OCD is a frightening condition, characterized by obsessive routines (compulsions) and thoughts, often referred to as "magical thinking." It affects roughly 5 million Americans at some point in their lifetime.
It's distracting. It's real. It's serious. And very scary, especially for teenagers, for it's in those teenage years that the symptoms of OCD first appear.
But what's universal about OCD is that we all have our quirks, our "things," our obsessions that we cling to for comfort. Over the next four weeks, I'll be hosting discussions on both the universality of OCD, as well as the seriousness of the actual disorder. I'd love to hear about your own quirks, your "things," your obsessions that drive you (and your loved ones?) bananas.
It's only right that I go first.
I'm an avid sports fan. Born in a suburb near Philadelphia, I'm hopelessly in love the Phillies, Eagles, Flyers, and Sixers. I have a long and sordid history of bizarre behavior when it comes to rooting for my team on TV. If my team falls behind, I change seats on the couch. Or change my snack from tortilla chips to pretzels. Or switch from water to juice. Or change t-shirts. Or lay down on the floor, as long as there's a rug there (gotta draw the line somewhere).
If my team is ahead, I like to stick to what's working: the certain snack, the winning beverage, the lucky seat. I avoid boastful phrases like "we got this," "it's over," for fear that the tide will shift. Not until the game is over--really over, after the final buzzer/bell/pitch/whistle/horn--will I rejoice.
Luckily for me (and my wife), I've gotten better. The years have mellowed out my sports craze. But every now and then, usually in the playoffs, when the game gets tight, I play the mental game: the seat, the chips, the t-shirt . . . it all becomes a factor. If only the Phillies would appreciate all the work that goes into their playoff victories!!!
Outside of the sports world, I'm a huge fan of blue Precise V7 pens, I enjoy a morning workout, I usually park in the same spot at school, and I'm a sucker for the same breakfast: an "everything" bagel with butter.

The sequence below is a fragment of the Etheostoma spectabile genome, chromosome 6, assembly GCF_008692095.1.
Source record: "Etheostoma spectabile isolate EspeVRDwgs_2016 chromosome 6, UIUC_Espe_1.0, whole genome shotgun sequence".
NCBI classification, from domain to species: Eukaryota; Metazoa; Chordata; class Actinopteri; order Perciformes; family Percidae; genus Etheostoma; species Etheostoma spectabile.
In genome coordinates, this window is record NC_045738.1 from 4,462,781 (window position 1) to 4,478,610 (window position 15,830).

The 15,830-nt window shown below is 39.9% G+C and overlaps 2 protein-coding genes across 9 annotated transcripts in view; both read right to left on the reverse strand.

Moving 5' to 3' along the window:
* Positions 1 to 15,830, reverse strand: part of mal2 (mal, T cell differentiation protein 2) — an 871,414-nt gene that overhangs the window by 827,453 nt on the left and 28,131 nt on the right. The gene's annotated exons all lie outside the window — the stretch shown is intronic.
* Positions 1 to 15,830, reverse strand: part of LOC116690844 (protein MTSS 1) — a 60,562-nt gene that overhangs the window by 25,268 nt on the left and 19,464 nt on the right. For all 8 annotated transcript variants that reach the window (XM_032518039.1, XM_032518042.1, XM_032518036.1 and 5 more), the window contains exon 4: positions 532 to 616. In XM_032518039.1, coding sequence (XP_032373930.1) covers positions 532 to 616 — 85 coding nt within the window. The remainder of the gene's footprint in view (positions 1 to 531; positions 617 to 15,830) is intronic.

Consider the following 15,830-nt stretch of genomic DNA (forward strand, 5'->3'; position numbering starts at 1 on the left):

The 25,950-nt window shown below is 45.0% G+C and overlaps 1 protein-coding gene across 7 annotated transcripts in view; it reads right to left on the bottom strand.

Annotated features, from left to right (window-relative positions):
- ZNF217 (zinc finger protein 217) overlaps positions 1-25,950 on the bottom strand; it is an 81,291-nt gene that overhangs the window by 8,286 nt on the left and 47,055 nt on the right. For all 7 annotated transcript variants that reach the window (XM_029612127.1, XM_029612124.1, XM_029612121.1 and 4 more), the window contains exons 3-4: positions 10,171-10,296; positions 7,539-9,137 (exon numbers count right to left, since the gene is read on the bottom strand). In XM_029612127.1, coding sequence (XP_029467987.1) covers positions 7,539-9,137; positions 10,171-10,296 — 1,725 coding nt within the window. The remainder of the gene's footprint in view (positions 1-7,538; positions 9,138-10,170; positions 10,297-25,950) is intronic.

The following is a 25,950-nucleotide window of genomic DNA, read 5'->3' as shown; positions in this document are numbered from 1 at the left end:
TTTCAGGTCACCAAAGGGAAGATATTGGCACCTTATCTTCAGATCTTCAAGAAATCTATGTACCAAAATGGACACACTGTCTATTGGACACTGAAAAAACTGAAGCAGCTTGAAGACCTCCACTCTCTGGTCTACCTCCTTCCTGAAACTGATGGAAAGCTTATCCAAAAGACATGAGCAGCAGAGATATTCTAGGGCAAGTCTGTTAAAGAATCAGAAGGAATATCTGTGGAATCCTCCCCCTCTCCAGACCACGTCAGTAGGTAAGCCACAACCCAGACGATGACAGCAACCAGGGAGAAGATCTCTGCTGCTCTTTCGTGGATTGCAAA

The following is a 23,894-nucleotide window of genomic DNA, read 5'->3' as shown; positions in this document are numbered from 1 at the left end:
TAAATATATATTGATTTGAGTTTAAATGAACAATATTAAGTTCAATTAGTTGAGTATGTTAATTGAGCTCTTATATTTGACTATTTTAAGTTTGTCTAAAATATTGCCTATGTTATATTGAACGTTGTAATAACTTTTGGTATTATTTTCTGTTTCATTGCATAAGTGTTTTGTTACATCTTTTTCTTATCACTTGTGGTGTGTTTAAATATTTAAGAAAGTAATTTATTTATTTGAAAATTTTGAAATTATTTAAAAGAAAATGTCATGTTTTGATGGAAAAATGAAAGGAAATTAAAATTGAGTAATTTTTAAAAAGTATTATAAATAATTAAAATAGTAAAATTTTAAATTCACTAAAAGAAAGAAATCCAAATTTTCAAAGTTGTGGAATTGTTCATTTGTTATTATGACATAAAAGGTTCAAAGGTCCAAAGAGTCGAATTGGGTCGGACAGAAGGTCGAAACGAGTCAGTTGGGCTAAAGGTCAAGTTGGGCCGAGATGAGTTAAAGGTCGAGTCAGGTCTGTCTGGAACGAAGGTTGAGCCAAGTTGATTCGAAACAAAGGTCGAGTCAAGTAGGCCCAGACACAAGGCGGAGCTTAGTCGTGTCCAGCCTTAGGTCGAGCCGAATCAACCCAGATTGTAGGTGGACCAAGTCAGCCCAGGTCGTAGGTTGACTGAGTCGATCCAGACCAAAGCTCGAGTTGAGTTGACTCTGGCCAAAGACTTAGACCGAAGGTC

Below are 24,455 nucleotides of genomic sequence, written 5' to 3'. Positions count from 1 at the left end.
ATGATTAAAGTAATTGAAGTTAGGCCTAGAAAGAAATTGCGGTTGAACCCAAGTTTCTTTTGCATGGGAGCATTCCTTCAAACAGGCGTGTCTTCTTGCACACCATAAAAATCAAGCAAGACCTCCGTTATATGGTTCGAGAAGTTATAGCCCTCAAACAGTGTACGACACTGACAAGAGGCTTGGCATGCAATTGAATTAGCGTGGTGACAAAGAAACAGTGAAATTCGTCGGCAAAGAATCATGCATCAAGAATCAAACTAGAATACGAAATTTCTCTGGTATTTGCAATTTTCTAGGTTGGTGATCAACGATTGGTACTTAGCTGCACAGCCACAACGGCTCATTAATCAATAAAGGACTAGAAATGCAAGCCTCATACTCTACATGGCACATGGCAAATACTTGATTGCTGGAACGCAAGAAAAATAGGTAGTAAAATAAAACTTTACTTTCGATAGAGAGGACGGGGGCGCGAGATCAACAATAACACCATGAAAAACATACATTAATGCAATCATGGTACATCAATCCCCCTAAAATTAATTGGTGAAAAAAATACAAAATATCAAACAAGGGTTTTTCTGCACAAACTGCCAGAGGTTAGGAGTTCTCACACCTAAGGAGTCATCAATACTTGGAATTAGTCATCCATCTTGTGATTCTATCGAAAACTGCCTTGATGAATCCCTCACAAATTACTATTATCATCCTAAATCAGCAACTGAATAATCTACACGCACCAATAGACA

The good news--and what separates these idiosyncrasies (or, yes, compulsive tendencies) from the serious disorder--is that my life will go on if I can't find my favorite pen or the bagel store is closed or I overslept my morning alarm, and if someone takes my parking spot, I don't hike up the stairs to hunt down the driver and demand that he immediately move his car or else I'll crack him with a knuckle sandwich.
But some people do. They don't use the term "knuckle sandwich" because it's old and corny and sounds like something only my grandpa would say, but they do stress out and panic if things aren't just so. And they do this every waking second of the day.
The sad thing is that even though everyone has their quirks, their "things," their obsessions, very few people talk about them, so people with the actual disorder think they've completely lost their mind, which is scary for anyone, but especially for teens, for whom identity is so critical and confusing and fragile.
If you'd like to share your own quirks, please comment or feel free to reach me via the contact link above if you'd like to guest post.
Hopefully, these features over the next month will highlight the idiosyncrasies that we all share, and lessen the stigma (and fear) that OCD sufferers feel on a daily basis.